03 April 2008

immediate gratification

In the Times a couple days ago, there was a column by David Carr on "The media equation." He started with his visit to the Times Square Virgin Megastore where the old people were looking at CDs and the younger people were at the listening posts. And only three people were in the book section "including the old guy with the long coat and beard who seems to be in every bookstore." (He saw me?) Carr talks about the ease and customization of downloading a music file and how folks said MP3 files would be rejected because they weren't very high fidelity. Well, it turned out that "good enough was good enough." And there are the same thoughts about books. Carr doesn't mention it but I drifted off to thoughts of using Power Point to put together your art history lecture. It's so easy and the pictures aren't going to be like the originals anyway so why pretend?

Carr quotes Clay Shirky quite a bit because Shirky just brought out a new book entitled Here comes everybody: the power of organizing without organizations. Of course there's something ironic about a thinker like Shirky publishing a tangible book-length print resource. By the way, Strand had three review copies last week ... though only two by the time I left the store. My little bit of "I want it now" even though I'm reading Dr. Kimball and Mr. Jefferson at the moment. At last night's lecture by John Harris on "The destruction of the country house," he mentioned Fiske Kimball's purchase of rooms for the Philadelphia Museum of Art in the 1920s, some of which were later discovered to be composite fabrications.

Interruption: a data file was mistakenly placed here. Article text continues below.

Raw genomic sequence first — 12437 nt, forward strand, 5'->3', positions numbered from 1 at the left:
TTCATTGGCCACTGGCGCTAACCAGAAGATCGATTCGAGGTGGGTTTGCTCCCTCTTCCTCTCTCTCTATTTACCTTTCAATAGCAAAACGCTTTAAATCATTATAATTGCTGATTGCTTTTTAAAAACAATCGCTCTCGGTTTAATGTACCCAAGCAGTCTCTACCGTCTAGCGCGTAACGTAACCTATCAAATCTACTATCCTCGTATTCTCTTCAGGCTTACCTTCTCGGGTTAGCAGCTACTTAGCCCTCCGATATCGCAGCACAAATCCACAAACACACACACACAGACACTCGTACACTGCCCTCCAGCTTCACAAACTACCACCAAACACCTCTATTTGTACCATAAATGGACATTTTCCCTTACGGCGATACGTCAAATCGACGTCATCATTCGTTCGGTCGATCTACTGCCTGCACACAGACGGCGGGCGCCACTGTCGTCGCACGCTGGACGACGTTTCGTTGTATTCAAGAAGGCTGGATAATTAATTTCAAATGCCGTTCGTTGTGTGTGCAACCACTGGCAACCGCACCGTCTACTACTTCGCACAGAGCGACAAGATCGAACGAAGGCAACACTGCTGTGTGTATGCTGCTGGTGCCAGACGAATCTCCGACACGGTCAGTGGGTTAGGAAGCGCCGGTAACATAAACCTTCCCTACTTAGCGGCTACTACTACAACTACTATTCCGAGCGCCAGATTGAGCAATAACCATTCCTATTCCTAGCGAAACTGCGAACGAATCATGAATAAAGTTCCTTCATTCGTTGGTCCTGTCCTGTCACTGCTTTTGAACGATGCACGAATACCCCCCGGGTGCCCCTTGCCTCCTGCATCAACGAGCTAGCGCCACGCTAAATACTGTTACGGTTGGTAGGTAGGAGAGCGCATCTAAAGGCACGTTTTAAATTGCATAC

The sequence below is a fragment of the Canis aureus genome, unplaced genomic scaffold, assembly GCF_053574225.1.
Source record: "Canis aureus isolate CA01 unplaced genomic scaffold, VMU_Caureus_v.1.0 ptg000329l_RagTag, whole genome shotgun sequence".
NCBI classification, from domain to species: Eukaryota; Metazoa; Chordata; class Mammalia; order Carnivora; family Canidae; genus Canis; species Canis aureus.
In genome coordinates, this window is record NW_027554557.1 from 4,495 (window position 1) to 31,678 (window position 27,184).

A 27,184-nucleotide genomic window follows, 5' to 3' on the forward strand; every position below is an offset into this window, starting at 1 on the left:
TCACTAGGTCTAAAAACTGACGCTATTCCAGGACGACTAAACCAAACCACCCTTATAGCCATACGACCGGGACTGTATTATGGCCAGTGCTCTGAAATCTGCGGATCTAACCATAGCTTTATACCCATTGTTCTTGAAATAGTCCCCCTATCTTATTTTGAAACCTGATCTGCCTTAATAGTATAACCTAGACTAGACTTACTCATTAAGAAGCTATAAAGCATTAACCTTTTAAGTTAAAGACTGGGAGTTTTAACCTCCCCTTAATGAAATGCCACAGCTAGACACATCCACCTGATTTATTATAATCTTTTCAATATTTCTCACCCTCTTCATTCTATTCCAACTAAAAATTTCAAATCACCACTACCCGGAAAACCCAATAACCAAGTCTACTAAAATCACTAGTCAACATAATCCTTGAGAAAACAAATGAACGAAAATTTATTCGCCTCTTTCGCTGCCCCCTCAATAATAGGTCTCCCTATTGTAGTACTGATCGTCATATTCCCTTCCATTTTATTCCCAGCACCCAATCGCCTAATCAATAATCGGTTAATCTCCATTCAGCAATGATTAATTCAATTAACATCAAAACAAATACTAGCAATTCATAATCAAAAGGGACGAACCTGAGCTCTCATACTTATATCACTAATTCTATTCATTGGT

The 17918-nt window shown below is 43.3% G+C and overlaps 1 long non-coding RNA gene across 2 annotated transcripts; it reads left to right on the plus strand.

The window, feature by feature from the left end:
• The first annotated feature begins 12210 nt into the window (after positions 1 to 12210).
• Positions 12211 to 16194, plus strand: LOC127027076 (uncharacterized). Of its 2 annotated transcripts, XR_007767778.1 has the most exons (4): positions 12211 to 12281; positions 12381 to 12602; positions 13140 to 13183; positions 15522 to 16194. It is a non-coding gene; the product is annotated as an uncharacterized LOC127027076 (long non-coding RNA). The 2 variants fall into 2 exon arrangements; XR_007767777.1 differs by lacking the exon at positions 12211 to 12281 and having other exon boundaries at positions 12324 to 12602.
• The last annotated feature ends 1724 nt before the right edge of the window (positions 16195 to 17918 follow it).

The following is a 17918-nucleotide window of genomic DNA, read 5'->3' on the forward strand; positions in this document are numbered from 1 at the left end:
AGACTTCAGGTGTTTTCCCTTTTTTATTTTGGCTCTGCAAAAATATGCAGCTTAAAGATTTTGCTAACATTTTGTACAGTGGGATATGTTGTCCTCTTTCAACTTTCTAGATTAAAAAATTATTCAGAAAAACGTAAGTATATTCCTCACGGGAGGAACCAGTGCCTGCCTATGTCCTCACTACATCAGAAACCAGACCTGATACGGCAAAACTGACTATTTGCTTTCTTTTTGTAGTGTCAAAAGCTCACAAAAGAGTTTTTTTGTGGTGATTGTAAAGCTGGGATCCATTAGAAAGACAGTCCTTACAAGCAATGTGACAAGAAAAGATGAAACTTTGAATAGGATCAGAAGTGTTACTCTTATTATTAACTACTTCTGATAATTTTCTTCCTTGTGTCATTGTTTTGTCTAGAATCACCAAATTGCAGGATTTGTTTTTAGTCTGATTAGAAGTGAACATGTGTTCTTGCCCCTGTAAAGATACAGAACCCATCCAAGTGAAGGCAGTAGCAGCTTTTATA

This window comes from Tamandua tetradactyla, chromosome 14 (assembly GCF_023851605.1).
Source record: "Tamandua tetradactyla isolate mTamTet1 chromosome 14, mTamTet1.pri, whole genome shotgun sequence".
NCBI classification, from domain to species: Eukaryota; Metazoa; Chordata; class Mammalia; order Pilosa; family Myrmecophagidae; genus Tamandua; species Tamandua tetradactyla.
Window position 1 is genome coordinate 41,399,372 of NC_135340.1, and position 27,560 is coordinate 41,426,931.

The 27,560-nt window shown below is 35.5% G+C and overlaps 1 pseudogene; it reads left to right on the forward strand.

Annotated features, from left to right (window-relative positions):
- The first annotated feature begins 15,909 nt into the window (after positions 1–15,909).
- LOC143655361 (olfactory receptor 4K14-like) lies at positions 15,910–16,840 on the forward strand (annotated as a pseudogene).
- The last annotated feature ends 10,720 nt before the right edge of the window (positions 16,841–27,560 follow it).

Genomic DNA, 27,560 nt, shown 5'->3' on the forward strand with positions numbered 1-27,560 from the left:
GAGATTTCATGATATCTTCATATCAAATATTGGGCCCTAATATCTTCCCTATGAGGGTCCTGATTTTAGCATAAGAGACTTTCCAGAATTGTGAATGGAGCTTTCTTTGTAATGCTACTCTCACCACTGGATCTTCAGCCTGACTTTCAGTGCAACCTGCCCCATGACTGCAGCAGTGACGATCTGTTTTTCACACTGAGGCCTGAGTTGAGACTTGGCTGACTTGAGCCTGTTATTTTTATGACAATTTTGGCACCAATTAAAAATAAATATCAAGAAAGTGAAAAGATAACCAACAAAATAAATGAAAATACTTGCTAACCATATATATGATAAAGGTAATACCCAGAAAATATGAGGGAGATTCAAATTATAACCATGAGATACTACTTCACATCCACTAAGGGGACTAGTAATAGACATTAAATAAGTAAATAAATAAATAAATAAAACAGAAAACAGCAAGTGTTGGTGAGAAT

Carr = http://www.nytimes.com/2008/03/31/business/media/31carr.html?_r=1&sq=media%20connection&st=nyt&adxnnl=1&oref=slogin&scp=4&adxnnlx=1207227780-OTZqaBVOBRIVEfltxz/jTw (oy!? I found it by searching "media equation" at nytimes.com)

Shirky's Everybody = http://www.shirky.com/herecomeseverybody/

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